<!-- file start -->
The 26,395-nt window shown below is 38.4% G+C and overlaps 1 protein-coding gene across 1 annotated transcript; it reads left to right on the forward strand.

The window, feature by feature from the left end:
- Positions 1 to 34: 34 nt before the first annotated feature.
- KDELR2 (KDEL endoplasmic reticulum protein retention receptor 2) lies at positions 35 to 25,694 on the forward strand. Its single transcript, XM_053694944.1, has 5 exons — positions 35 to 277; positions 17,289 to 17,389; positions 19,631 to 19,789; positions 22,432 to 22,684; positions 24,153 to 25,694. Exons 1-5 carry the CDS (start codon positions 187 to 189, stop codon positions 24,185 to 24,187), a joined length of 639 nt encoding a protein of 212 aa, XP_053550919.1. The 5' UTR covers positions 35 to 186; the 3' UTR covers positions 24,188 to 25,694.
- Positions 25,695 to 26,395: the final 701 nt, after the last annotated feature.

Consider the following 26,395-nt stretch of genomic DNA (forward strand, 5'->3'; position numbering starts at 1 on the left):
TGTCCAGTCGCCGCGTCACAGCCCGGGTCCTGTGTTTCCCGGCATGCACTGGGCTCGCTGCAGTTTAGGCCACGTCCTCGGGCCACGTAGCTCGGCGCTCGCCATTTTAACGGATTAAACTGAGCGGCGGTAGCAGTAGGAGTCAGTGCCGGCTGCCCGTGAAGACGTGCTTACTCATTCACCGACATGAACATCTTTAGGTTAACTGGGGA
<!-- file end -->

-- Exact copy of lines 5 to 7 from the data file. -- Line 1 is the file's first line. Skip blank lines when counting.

- Positions 25,695 to 26,395: the final 701 nt, after the last annotated feature.

Consider the following 26,395-nt stretch of genomic DNA (forward strand, 5'->3'; position numbering starts at 1 on the left):
TGTCCAGTCGCCGCGTCACAGCCCGGGTCCTGTGTTTCCCGGCATGCACTGGGCTCGCTGCAGTTTAGGCCACGTCCTCGGGCCACGTAGCTCGGCGCTCGCCATTTTAACGGATTAAACTGAGCGGCGGTAGCAGTAGGAGTCAGTGCCGGCTGCCCGTGAAGACGTGCTTACTCATTCACCGACATGAACATCTTTAGGTTAACTGGGGA